But before you fall head-over-heels for oxytocin, you should know a few more things. For one thing, oxytocin isn’t exclusively linked with feel-good emotions; It has also been associated with territoriality, aggressive defense of offspring, and forming racist associations. Also, oxytocin doesn’t work alone. It has been shown to interact with vasopressin, dopamine, adrenaline and corticosterone and all these interactions affect pair bonding.
Next up is Vasopressin! Vasopressin is closely related to oxytocin. Like oxytocin receptors, vasopressin receptors are expressed in different patterns in the brains of monogamous vole species compared to promiscuous vole species. Released during sex, vasopressin plays an important role in pair bonding in monogamous prairie voles (particularly in the male of the pair). If you block vasopressin in the brain of a paired male prairie vole, he will be more likely to prefer spending time around a new female rather than his mate. On the flip side, if you increase vasopressin activity in specific brain regions of an unpaired male prairie vole or even a promiscuous male meadow vole and introduce him to a female, he will prefer spending more time with her than with other females. Vasopressin may also make male prairie voles more paternal.
But vasopressin does a lot of things. In the body, its primary function is to regulate water retention. In the brain, it plays a role in memory formation and territorial aggression. And even its role in monogamy is not exclusive: Vasopressin interacts with oxytocin and testosterone when working to regulate pair bonding and parental behavior.
Please welcome Dopamine! Dopamine is a neurotransmitter produced in the brain. Sex increases dopamine levels in both males and females and blocking its effects during sex can prevent prairie voles from forming preferences for their own partner. Dopamine also plays a role in maternal and paternal behaviors. But dopamine is not just involved in love. It has a wide range of known functions in the brain, involved in everything from voluntary movement, mood, motivation, punishment and reward, cognition, addiction, memory, learning, aggression, pain perception and sleep. Abnormally high levels of dopamine have been linked to schizophrenia and psychosis.
Look out for Cortisol! Cortisol is produced by the adrenal glands (on top of the kidneys) and is involved in stress responses in humans and primates. Both men and women have increased cortisol levels when they report that they have recently fallen in love. Many studies have also found relationships between cortisol and maternal behavior in primates, but sometimes they show that cortisol increases maternal behavior and sometimes it prevents it. In rodents, where corticosterone plays a similar role to cortisol, the story is also not very clear. Corticosterone appears to be necessary for male prairie voles to form pair bonds and it plays a role in maintaining pair bonds and promoting parental behavior. But in female prairie voles, the opposite seems to be true! Corticosterone in females appears to prevent preference for spending time with their partner and pair bond formation.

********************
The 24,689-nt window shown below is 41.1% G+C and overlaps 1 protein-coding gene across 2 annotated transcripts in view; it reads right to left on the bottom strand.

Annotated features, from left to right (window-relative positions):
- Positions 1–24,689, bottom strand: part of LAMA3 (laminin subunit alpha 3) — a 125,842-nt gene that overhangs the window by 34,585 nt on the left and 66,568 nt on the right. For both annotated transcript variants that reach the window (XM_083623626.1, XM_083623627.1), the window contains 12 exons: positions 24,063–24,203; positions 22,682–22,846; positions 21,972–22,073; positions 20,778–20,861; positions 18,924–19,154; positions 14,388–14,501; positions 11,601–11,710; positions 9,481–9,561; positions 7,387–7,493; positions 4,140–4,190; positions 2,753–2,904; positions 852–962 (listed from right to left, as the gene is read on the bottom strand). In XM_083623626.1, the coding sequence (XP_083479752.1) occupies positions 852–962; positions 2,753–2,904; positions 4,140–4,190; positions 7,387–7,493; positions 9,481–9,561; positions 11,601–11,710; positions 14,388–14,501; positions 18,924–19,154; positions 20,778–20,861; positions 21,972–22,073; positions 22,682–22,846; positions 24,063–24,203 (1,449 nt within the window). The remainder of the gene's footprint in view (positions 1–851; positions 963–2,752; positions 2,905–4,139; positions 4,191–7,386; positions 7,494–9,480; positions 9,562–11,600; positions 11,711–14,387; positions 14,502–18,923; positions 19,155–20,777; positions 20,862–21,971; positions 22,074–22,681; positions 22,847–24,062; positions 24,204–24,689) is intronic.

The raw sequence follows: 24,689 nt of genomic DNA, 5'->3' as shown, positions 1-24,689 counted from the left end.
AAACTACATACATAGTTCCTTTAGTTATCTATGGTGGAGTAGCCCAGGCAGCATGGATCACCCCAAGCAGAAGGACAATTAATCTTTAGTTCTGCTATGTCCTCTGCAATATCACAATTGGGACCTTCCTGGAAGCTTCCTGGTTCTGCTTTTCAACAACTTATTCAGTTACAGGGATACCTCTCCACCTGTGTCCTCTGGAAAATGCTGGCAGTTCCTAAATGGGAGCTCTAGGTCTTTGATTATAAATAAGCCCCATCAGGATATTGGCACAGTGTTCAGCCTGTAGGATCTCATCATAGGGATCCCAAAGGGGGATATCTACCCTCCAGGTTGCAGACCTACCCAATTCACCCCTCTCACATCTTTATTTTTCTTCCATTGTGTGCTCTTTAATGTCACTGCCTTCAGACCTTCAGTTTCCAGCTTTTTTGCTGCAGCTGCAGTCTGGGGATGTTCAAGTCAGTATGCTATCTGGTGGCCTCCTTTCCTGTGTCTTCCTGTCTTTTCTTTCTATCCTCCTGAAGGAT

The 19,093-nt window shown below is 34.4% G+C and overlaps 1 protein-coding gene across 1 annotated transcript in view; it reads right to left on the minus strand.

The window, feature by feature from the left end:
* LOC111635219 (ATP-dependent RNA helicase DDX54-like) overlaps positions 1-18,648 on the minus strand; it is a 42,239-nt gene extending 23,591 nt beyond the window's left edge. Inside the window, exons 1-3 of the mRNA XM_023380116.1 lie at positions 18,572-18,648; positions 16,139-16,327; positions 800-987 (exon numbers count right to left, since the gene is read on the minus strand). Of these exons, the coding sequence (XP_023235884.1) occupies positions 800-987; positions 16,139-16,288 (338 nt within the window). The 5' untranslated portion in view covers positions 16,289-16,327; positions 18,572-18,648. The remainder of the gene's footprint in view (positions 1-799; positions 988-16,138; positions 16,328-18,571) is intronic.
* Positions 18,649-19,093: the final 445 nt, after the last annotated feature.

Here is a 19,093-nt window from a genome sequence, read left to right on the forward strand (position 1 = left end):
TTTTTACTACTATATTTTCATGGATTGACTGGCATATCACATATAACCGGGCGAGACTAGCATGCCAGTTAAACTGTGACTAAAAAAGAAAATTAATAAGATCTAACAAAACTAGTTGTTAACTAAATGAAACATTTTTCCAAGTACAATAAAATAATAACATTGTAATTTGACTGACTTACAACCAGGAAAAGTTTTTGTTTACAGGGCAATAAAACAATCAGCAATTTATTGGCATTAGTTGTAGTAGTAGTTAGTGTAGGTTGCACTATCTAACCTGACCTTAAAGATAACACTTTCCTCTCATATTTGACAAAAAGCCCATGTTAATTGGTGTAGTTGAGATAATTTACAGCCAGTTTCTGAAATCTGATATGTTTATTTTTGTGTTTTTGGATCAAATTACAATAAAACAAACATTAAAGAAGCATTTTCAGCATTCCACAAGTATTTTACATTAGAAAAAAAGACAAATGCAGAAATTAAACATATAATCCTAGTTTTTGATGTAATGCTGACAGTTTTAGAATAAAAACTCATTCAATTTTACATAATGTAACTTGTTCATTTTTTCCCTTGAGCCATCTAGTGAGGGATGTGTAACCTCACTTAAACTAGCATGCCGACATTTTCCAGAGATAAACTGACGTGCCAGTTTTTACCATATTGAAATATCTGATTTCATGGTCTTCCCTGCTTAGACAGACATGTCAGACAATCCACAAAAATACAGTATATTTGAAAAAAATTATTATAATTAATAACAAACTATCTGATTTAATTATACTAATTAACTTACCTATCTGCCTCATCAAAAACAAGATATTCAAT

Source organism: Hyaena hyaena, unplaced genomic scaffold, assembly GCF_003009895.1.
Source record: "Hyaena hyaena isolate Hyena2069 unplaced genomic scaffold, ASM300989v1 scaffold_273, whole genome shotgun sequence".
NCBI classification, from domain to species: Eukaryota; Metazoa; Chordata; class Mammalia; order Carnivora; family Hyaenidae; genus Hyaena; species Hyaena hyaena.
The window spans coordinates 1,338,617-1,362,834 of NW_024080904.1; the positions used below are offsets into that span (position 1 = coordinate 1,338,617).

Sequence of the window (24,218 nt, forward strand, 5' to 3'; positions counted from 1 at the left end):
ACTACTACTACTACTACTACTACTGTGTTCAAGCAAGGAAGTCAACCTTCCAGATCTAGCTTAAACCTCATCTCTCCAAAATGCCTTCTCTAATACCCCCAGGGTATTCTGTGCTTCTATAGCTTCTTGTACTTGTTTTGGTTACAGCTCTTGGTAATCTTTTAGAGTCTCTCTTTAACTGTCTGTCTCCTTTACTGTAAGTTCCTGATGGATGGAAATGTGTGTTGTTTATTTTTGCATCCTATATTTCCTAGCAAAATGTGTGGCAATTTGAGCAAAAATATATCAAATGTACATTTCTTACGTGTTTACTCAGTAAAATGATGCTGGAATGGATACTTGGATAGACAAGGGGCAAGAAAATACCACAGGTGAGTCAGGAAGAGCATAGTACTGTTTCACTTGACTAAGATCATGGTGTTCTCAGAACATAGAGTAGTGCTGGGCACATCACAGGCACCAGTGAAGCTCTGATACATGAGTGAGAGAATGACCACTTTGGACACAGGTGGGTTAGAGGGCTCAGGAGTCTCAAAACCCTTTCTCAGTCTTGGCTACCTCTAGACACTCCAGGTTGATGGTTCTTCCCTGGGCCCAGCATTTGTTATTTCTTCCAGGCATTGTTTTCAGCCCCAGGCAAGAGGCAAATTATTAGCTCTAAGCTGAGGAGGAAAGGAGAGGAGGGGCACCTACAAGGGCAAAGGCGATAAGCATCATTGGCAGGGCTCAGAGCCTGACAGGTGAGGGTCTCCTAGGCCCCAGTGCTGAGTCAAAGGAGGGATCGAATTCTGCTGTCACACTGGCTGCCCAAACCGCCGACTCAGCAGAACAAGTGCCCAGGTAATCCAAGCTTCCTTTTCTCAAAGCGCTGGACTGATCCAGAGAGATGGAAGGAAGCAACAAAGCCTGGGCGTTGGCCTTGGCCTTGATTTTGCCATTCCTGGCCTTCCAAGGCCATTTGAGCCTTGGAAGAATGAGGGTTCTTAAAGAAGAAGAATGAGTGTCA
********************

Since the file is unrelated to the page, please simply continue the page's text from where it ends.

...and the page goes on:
Put your hands together for Testosterone! Testosterone is a steroid hormone and is primarily secreted from the gonads (testes in males and ovaries in females). Frequently referred to as “the male hormone”, both males and females have it and use it, although maybe a little differently. Testosterone is associated with sex drive in both men and women. But men who have recently fallen in love have lower testosterone levels than do single males, whereas women who have recently fallen in love have higher testosterone than single gals.
This is Estrogen! Estrogen is another steroid hormone, frequently referred to as “the female hormone”, although again, both males and females have it. Estrogen also seems to play a role in sex drive in both men and women. The combination of high estrogen levels and dropping progesterone levels (another steroid hormone) is critical for the development of maternal behavior in primates, sheep and rodents. But look closer and you will find that the activation of estrogen receptors in particular brain regions has also been associated with lower sexual responsiveness, less parental behavior, and less preference for spending time with the mate.
So let’s have a round of applause for this year’s contenders in The Love Hormone Pageant! Now it is your turn to voice your opinion in the comments section below. Vote for the hormone you believe deserves the title The Love Hormone. Or suggest an alternative pageant result!
And check back next week for the results of The Love Hormone Pageant!
Want to know more? Check these out:
1. Young, K.A., Gobrogge, K.L., Liu, Y. and Wang, Z. (2011). The neurobiology of pair bonding: Insights from a socially monogamous rodent. Frontiers in Neuroendocrinology, 32(2011), 53-69.
2. Van Anders, S.M. and Watson, N.V. (2006). Social neuroendocrinology: Effects of social contexts and behaviors on sex steroids in humans. Human Nature, 17(2), 212-237.
3. Marazziti, D. and Canale, D. (2004). Hormonal changes when falling in love. Psychoneuroendocrinology, 29, 931-936.
4. Fisher, H.E. (1998). Lust, attraction, and attachment in mammalian reproduction. Human Nature, 9(1) 23-52.